In considering the results and the path for the future after the elections in the U.K. two weeks ago, I came to the realization that this election was rife with problems and contradictions. Tony Blair, when he cast his lot with President Bush, started the wheels turning to redefine not only the U.S.-U.K. partnership but the fortunes of his own party, a party that he helped reshape and build.
For added insight, read the piece by Sidney Blumenthal in the Manchester Guardian.
First, the partnership. The US and the UK have always shared a vision in world affairs and a certain, if strained, cultural link. This partnership, around since the Treaty of Ghent in 1815, was defined in the current sense after World War II. The partnership between the two nations, due in no small part to the personal rapport between Roosevelt and Churchill, became the cornerstone of the Cold War west, the NATO alliance and the central push against the Warsaw Pact nations. After the fall of the Warsaw Pact and the Soviet Union (1989-1992), this partnership continued, although in a rather confused manner. It has so often been built on personal relationships between leaders with similar political outlooks and eerily similar fortunes.
If we look at the period from 1979 to the present, we see these personality pairs and what went wrong in a link between Blair and Bush43. Margaret Thatcher (1979-1990) and Ronald Reagan (1981-1989), John Major (1990-1997) and Bush41 (1989-1993) and Tony Blair (1997-pres.) and Bill Clinton (1993-2001). The comparisons between these are obvious even to the casual observer and need not be repeated here. What is important is the fact that Tony Blair reconfirmed this link between the US and the UK in the aftermath of 9/11.
In the intervening years, Blair has realized the position that he is in because of supporting the U.S. not so much in Afghanistan (which was clearly a NATO Article 5 operation) but in Iraq. If he said no, this would have provided the Tories an opportunity to question Blair on his dedication to the relationship and the larger global war on terror. If he said yes, well, we know what has happened. He pulled off an electoral victory by simply avoiding the issue and running on his reputation as the engineer of "New Labour," having cleasned it of the old "loony left."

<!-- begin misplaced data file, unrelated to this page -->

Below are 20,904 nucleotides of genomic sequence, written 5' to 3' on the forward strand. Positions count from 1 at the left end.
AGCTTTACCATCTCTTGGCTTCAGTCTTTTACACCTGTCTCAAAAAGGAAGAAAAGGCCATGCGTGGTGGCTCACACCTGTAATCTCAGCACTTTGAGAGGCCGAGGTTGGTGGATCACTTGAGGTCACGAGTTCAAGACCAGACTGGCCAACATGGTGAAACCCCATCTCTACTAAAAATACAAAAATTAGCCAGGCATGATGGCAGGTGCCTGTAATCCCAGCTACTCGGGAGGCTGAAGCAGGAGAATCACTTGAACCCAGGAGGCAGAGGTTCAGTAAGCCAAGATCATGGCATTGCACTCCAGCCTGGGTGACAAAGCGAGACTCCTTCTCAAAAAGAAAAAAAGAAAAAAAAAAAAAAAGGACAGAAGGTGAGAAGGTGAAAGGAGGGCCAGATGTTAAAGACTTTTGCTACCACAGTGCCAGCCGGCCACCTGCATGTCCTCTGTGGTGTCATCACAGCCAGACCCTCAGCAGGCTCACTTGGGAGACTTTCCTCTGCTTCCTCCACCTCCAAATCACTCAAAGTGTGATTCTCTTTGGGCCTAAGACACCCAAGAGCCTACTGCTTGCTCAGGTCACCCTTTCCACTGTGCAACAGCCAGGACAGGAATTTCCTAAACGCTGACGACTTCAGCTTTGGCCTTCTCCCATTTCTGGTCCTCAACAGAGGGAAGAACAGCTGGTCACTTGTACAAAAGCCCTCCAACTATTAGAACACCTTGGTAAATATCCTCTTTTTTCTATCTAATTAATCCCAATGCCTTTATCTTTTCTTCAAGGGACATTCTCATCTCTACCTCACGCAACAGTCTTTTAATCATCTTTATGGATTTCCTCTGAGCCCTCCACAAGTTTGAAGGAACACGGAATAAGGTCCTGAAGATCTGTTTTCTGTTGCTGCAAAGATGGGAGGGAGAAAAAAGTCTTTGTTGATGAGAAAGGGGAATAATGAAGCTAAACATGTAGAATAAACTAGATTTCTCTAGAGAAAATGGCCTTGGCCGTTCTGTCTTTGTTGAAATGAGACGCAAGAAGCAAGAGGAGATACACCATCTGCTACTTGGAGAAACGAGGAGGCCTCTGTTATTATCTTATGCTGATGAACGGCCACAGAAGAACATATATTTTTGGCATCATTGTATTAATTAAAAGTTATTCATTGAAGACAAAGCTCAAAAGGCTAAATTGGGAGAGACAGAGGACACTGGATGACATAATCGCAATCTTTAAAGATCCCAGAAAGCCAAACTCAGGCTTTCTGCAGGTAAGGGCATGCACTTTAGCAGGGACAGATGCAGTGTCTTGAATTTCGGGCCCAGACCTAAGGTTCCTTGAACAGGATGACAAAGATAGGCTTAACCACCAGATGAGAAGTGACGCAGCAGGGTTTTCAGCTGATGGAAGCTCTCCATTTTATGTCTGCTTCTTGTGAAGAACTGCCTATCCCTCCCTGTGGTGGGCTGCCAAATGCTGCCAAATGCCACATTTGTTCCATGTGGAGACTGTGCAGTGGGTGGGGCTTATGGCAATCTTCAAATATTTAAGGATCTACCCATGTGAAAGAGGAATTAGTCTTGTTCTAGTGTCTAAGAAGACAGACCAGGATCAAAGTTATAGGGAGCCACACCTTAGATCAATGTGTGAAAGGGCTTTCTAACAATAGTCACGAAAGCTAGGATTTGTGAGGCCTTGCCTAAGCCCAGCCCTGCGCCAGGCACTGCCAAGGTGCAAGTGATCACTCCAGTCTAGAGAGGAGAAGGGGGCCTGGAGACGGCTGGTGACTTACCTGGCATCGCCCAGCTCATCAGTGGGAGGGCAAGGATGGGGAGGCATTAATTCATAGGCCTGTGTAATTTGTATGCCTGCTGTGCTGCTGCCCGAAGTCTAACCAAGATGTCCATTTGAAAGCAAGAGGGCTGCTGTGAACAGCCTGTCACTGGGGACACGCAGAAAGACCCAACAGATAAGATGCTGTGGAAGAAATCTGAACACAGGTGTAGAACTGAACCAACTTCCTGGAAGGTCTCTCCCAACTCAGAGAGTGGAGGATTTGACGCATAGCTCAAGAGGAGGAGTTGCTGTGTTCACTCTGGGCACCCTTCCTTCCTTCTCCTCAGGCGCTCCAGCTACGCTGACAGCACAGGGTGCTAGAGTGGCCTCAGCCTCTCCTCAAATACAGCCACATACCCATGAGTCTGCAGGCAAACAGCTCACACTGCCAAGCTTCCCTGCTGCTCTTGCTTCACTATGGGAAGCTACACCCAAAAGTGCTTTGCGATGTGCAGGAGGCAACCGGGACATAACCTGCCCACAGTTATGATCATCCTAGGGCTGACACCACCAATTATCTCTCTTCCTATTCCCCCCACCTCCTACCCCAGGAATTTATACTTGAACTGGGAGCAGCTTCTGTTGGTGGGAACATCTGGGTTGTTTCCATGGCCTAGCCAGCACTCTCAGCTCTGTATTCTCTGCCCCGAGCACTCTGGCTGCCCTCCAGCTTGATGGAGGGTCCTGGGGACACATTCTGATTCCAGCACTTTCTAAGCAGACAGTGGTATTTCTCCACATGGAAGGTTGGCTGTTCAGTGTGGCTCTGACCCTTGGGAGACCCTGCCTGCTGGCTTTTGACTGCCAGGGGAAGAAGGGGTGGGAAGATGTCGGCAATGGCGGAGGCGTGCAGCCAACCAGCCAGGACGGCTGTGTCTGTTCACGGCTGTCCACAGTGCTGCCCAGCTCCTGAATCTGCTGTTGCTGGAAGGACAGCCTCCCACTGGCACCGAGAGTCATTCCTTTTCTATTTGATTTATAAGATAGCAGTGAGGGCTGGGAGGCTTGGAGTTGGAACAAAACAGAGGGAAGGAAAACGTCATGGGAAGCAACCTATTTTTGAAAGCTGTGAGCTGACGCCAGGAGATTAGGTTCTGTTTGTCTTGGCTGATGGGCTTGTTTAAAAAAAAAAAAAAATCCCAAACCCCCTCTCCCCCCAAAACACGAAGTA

Blair is not long for power. He will step down as party chair and therefore as P.M., choosing a successor from the ranks. Labour will continue in power in Britain for some time, but they would be well to watch their backs. Dissatisfaction and dissolutionment with leadership that seems to be leading the country wrong can be a tough political situation. The Lib-Dems have gained ground as have the Tories. The era of New Labour may be coming to an end and Blair may have his relationship with the U.S. to blame.
The U.S. and the U.K. will doubtless always maintain an alliance. Will Britain turn towards Europe and away from the U.S.? Will the relationship become more of a pan-European one as the EU, NATO and the EDI expand? Will it always be the case, as Churchill famously said, that "Britain is in Europe, but not of Europe?" Stay tuned...
I know what you are thinking: "Will, you didn't mention Ireland!" Another issue, another day.
Too much commentary can be hazardous to your mental well-being. Digest and continue.
"Check the Box Sunday"
4 weeks ago